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28, Feb-2001.


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SKOPJE, Feb 28 (Reuters) - Macedonia said on Wednesday it hoped international diplomatic efforts would stop violence on its border it said was being provoked by ethnic Albanian fighters. But it said it would retaliate if forced to do so.

"If the international community does not join Macedonia in overcoming violence, a division of the Balkans on religious grounds will be provoked due to Macedonia's geo-strategic position, which will seriously affect Europe," Defence Minister Ljuben Paunovski told Reuters in an interview.

He was echoing international concerns of a looming new Balkan crisis, given that ethnic Albanians comprise a third of Macedonia's two million population and have had sometimes tense relations with the majority Slavs.

A two-hour gunbattle between Macedonian security forces and terrorists at the Macedonian village of Tanusevci on the border with Kosovo two days ago prompted President Boris Trajkovski to seek support from the United Nations and NATO for a crackdown.

"The armed group is using the village as a base and our security forces can take them out very quickly. But first we have to use all political and diplomatic means to solve the situation," Paunovski said as reports of new shootings came in.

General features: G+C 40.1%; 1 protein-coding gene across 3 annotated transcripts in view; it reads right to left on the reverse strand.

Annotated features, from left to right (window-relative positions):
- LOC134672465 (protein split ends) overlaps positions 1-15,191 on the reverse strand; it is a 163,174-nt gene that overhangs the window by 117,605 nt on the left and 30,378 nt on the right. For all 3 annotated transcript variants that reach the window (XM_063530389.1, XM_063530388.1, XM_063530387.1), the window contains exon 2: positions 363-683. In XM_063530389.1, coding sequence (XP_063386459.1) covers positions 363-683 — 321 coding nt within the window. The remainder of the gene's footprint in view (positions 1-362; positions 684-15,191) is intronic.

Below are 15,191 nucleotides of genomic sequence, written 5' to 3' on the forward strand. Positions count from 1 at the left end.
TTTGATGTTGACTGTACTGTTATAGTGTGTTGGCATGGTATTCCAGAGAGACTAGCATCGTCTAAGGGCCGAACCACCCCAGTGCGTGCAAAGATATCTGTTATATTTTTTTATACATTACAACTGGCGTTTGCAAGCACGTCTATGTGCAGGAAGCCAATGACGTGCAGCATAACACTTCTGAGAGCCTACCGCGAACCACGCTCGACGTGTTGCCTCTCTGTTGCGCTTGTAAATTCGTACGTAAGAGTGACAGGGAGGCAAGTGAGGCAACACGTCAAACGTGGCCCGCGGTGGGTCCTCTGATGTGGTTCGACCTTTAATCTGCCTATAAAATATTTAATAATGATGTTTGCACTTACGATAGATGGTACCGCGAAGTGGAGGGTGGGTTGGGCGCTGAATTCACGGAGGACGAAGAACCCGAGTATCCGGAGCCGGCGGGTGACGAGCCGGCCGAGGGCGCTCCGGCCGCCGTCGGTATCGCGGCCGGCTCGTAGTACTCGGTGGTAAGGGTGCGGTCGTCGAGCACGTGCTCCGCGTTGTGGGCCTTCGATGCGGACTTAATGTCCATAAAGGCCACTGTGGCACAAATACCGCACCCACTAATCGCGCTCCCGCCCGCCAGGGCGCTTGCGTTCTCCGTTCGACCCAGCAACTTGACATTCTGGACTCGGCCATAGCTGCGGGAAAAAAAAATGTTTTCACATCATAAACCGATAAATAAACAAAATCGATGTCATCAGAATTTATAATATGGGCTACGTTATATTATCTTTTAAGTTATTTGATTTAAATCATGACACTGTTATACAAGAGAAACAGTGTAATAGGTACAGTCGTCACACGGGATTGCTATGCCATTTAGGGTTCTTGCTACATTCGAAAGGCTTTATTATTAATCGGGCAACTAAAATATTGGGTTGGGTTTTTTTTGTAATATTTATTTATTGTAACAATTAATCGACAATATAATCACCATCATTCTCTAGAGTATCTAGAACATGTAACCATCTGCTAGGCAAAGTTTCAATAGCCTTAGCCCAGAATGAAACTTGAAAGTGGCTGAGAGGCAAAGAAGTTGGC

A NATO delegation arrived in Macedonia on Wednesday and went straight into crisis talks with Macedonian officials.


Paunovski said Macedonia's plan of action did not include crossing the border into Kosovo.

"If there is action, we will go only to the border, we must stop there. But any action will be coordinated with KFOR (NATO-led peace force in Kosovo)," Paunovski said.

He said Macedonian forces had shown extreme restraint an effort to prevent an outbreak of a local inter-ethnic conflict.

"If they have occupied a village in Macedonia, it's obvious that their political goals are to take that territory. We can not exclude the possibility that they might find support in some circles in Macedonia," he said

Paunovski said the armed group of ethnic-Albanians had support from the other side of the border and were connected with other armed groups in Kosovo, some of which he said were involved in contraband and crime.

Skopje signed a long-delayed border demarcation agreement with Belgrade last week, which officials said would curb a flourishing smuggling businesses in the area in the long term.

Paunovski welcomed statements from ethnic Albanian political parties in Macedonia and Kosovo expressing support for a diplomatic solution to the crisis.

He strongly rejected reports of harassment of villagers by Macedonian forces and accused the ethnic Albanian fighters of driving the villagers away to escalate violence.

Macedonian Prime Minister Ljubco Georgievski said earlier he had received unconfirmed reports that Albanian guerrillas were holding residents of Tanusevci as hostages to prevent the Macedonian forces from taking control of the village.

Paunovski said the reports were hard to corroborate since the army and police had not set foot in the village for a week.

"We cannot go there to check, because any attempt to check the village for civilians will mean armed conflict with the terrorists. That is the biggest dilemma," he said.

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